All of which is like a wafer thin mint before the three course meal that is Hatebreed. The squeal of feedback gives way to a three song set-starter and things never dip. The pit is a danger zone from the first note, frontman Jamey Jasta's seemingly never-ending vat of attitude and energy spilling into the crowd. Hatebreed rip into 'Straight to Your Face' and Jasta calls for a warzone. Oxford delivers.

'Call for Blood' and 'Perseverance' keep the tempo tipped maximum and an hour of brutal aggression punches past in what feels like ten minutes. They may be old hands at this but the band show no signs of age, no signs of pandering to any stream let alone the main one and despite feeling a little impersonal the perfomance is nothing less than absolutely professional.


STRAYLIGHT RUN+ The Spill Canvas+ The Junior Varsity. Zodiac, Oxford. 07.03.05

I'm getting too old for this shit. Everyone in the Zodiac tonight looks about 14, but they're probably only 12. The EmoYouth army are out in force, all sideways black hair and 'the biggest belt buckle wins' competitions, far too cool to salivate over the great line-up. Watching these kids grow up and try to get a job with all these shitty tattoos and fresh piercings is going to be interesting.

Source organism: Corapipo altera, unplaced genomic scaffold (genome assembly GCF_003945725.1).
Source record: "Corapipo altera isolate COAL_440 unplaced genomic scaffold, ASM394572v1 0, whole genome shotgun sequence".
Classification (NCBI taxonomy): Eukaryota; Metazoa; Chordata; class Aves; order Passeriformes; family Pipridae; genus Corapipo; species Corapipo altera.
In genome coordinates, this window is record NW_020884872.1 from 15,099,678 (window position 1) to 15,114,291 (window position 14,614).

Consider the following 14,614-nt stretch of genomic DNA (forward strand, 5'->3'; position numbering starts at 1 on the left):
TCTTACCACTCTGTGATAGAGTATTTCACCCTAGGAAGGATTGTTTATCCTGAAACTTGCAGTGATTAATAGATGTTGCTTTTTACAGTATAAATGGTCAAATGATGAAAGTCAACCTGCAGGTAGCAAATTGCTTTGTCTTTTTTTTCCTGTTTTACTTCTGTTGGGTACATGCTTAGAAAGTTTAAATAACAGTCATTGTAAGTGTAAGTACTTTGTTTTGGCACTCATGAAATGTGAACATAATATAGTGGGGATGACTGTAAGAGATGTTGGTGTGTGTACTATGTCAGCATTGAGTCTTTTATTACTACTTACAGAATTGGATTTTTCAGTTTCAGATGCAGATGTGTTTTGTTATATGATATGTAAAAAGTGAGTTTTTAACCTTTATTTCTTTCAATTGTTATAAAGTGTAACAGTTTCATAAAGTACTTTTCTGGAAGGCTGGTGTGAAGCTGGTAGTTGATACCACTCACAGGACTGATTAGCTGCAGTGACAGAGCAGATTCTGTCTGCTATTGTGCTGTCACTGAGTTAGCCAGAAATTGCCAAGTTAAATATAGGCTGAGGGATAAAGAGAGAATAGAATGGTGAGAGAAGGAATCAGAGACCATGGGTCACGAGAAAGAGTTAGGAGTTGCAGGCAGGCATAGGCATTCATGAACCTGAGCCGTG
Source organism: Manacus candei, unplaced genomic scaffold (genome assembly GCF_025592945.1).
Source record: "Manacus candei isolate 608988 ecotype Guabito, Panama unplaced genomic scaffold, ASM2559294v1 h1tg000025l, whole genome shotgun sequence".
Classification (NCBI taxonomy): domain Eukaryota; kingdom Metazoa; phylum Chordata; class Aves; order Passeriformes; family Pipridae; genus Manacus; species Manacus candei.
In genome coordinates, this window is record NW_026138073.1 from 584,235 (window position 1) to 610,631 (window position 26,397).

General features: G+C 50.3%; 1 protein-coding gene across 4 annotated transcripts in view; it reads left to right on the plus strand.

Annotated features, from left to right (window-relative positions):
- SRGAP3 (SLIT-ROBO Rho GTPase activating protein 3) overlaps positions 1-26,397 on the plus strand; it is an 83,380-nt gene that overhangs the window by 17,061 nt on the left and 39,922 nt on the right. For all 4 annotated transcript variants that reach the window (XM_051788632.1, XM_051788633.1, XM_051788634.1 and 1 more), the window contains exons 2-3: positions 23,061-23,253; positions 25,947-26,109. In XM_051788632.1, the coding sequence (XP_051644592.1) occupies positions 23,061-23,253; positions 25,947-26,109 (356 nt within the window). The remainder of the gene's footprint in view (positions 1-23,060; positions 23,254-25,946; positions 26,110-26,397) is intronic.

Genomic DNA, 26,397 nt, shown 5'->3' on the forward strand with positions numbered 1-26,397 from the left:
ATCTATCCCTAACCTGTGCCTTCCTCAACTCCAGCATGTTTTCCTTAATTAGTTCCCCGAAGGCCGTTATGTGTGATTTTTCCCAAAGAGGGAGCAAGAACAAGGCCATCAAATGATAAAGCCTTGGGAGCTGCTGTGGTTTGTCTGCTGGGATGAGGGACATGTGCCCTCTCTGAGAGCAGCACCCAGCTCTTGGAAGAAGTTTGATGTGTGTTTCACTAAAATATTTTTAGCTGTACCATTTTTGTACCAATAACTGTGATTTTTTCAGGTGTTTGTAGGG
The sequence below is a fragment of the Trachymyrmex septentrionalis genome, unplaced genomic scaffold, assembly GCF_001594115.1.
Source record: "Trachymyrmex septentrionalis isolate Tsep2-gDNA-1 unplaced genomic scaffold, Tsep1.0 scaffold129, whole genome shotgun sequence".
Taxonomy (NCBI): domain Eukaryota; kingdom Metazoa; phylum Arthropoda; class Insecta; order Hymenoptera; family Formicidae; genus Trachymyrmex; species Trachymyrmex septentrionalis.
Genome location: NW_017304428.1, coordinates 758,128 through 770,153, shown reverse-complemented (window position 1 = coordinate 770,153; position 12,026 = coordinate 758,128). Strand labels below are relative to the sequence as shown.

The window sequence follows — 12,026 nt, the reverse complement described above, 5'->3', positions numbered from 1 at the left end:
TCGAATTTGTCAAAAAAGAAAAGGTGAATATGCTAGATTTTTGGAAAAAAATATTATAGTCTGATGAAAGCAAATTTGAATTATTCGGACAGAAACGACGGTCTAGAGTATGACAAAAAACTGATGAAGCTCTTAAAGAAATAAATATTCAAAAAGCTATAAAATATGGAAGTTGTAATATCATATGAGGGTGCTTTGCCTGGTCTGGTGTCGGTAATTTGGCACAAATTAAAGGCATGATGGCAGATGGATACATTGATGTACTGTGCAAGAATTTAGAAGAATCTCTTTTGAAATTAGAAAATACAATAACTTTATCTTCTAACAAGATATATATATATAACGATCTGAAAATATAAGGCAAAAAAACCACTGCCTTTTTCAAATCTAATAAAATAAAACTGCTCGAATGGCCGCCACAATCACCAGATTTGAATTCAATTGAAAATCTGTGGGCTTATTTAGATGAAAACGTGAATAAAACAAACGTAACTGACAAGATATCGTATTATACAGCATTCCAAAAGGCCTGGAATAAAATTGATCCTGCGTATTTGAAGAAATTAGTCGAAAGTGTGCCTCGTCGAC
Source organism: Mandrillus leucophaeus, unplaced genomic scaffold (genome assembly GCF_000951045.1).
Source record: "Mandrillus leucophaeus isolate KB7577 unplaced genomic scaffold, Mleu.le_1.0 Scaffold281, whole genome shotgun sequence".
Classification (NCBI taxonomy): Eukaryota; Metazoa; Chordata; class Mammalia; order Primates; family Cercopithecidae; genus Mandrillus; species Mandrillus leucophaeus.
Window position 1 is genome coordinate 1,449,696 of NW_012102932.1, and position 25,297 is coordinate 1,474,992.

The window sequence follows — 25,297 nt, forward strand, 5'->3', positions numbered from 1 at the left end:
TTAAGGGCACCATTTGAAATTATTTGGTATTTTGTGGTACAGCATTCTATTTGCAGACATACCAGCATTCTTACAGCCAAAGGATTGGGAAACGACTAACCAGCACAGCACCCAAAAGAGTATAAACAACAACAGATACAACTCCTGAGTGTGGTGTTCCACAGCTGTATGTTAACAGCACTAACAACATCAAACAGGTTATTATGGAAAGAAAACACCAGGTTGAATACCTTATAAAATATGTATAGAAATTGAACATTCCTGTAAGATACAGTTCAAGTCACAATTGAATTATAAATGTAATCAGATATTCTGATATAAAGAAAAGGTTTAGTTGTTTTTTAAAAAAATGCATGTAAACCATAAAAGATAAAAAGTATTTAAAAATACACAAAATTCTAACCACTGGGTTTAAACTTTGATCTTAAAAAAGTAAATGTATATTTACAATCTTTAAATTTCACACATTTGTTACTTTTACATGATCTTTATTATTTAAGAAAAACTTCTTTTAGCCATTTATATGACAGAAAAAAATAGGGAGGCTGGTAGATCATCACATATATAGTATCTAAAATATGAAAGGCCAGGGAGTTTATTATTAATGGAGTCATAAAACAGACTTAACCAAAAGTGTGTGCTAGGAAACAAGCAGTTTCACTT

Anyway, on with the show. And Asa Dawson certainly knows how to win over an audience. The Junior Varsity frontman looks and sounds genuinely excited to be here but wastes no time dealing in patronising American pap, just zeitgeist-humping pop tunes. By the end of the short set the contagious smiles on stage have infected more than half the crowd.
The Spill Canvas are a completely different story. Nick Thomas leads his band through a set of acoustic heartbreak that's thick enough to choke on and despite some clapping along Oxford remains unconvinced.

Now, if you don't know the story of Straylight Run already you're avoiding all the right emo conversations. Abandoning ship (or being made to walk the plank) from Taking Back Sunday, John Nolan and Shaun Cooper decided to sail away to slightly lighter musical seas. The piano keys and vocal harmonies of their new self-titled album being the successful result.

Opening with a fine rendition of 'Mistakes we knew we were making' the band seem much more at ease than when they supported Brand New upstairs. It's a real rush to hear the songs that have been available for download for so long entirely cobweb-free and newer album tracks so full of colour.